Tunning values

Hello,
Have a question regarding control systems.
I recently converted several transfer functions from the s domain into
the z domain, generated a difference equation, and programmed. One was a lead/lag compensator and the others are filters. By the way, I used Tim's book and another he recommend on digital filters. Thanks it helped.
I compared frequency response plots and step response plots and they match. There was a small phase margin lag over 3 to 5Hz but I was expecting this because of the 50ms processing time.
Processing time for each test is about 50ms and the same time constants and gains configured in the analog system were also configured in the digital system. I did prewarp the critical frequency for one of the filters but not for the lead/lag compensators (two of them).
Question: Are there any recommendations out there that you guys can share in setting time constants in newly converted digital filters and compensators from the analog world? I am using the analog time constants and all appears to be working well, but is there a solid procedure or rule of thumb when doing so. Any recommendations, inlcuding web links, books, and etc. are appreciated.
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Jules wrote:
...

I know "phase lag". What is "phase margin lag"?

Lead-lag compensators are designed to cancel a zero with a superimposed pole. If you don't prewarp them, the pole will be in the wrong place.

Sloppy approximations with short delays often have better outcomes than exact solutions that take too long.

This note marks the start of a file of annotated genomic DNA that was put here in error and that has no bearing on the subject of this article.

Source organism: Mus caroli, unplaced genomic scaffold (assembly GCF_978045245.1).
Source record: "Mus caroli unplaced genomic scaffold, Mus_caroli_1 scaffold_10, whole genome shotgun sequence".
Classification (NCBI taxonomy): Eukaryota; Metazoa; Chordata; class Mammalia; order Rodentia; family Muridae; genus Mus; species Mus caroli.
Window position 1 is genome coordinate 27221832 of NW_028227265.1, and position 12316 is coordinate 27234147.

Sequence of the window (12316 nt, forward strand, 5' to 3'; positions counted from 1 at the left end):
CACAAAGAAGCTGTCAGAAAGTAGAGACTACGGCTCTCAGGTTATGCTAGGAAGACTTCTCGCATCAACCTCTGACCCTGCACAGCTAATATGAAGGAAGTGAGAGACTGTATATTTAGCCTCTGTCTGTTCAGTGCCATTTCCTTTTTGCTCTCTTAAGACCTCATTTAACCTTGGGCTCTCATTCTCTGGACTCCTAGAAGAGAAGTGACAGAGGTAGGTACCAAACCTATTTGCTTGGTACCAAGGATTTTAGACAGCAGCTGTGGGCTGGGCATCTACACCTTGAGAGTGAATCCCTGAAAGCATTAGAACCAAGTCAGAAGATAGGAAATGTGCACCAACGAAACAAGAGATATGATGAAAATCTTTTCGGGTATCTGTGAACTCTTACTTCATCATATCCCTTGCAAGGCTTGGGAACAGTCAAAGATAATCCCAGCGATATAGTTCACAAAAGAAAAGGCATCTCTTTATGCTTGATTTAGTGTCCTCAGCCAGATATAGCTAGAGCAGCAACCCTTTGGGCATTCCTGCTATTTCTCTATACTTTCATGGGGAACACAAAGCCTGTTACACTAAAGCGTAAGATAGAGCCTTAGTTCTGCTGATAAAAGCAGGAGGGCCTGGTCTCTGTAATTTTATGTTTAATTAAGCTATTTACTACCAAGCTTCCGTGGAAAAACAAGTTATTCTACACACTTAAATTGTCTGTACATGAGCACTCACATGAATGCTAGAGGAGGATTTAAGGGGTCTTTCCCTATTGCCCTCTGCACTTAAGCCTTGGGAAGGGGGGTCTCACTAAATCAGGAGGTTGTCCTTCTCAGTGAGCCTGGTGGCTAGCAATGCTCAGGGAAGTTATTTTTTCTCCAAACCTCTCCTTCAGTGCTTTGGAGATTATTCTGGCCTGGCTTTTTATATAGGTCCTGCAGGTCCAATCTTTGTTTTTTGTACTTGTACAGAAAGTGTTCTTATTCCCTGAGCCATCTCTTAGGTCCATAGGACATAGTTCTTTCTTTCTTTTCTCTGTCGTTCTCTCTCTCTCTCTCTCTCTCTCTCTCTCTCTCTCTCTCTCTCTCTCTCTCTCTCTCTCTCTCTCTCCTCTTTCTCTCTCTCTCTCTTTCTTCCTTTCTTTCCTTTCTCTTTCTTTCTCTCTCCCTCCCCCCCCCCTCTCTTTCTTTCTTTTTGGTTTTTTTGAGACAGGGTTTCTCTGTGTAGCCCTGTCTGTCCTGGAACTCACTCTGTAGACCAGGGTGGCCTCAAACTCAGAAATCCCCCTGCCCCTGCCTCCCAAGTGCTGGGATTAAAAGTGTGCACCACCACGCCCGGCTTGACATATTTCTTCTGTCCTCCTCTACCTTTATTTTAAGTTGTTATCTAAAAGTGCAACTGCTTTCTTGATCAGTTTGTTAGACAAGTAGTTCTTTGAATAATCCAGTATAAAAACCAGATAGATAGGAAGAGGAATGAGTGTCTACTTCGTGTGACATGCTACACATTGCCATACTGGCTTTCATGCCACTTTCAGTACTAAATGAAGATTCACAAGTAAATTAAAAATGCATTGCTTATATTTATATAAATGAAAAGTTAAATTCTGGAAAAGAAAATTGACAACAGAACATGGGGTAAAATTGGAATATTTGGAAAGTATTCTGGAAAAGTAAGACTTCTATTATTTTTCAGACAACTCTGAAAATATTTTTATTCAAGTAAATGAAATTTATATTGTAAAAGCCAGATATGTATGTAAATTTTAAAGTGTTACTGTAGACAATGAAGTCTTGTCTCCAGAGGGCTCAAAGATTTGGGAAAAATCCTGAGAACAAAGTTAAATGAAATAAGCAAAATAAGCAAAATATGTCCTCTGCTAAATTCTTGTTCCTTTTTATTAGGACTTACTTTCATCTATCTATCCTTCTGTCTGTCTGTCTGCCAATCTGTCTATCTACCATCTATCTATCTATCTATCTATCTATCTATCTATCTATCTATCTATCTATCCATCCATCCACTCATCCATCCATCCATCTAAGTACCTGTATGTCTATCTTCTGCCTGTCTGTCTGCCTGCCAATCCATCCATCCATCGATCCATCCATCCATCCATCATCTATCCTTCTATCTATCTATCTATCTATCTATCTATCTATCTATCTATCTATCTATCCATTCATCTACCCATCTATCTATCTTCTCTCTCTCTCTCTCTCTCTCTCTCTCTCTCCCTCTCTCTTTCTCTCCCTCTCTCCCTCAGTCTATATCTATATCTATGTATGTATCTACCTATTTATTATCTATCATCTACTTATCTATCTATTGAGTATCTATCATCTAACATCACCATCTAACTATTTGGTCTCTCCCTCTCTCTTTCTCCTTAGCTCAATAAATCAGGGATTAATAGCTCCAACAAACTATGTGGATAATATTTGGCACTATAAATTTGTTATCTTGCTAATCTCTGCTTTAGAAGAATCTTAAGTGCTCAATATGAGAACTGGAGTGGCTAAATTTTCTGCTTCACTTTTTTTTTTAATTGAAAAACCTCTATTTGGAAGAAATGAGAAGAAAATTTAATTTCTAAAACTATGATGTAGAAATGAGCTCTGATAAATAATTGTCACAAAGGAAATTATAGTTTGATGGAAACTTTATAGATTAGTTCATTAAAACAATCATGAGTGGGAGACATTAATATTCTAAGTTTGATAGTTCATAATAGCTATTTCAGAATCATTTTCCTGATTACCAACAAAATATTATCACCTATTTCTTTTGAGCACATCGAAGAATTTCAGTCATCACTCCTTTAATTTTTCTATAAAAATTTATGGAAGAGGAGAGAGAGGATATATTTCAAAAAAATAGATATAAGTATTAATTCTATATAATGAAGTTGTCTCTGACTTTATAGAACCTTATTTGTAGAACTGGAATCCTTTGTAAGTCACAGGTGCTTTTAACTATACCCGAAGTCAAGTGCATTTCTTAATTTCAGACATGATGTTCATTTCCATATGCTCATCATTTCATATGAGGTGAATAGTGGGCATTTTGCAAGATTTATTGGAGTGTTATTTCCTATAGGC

Jerry
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Ha, 'margin'. I was composing an e-mail before I stopped and worked on the post. I couldn't get the word 'safety margin' out of my head and maybe that's were it came. Don't know but thanks for pointing it out.
Jerry, and others, how do you prewarp lead/lag time constants. What equation do you use? The constants are in time, seconds, and not in Hz. Do I convert time to frequency first using the the following:
T = 1/f
so if time is 3 seconds for lead time constant then f = .333. Multiplying by 2pie i then get 2.09. Is this what I use for 'w' in the prewarp equation? Or am I lost?? Help.
By the way,when using the same analog and digital time constants, I compared the unit step response of the analog and digital systems and they are a match, calculated and measured. The measured frequency response plot is a match up to 5Hz and a similiar (but not equal) match up to 8Hz -- I atrribute the difference to the reduced number of processing inputs for the digital system. Any feedback is appreciated. I am just getting into controls systems and I am enjoying it.
Any feedback is appreciated.
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Jules wrote:
...

You're not lost at all. w = 2*pi*f = 2*pi/T

There are no frequencies above fs/2 in a sampled signal. Any frequencies higher than that that influenced the sampling will show up as low-frequency aliases. Your analog impulse and step responses probably include frequencies too high to be accurately reproduced at the sample rate you chose. That's acceptable.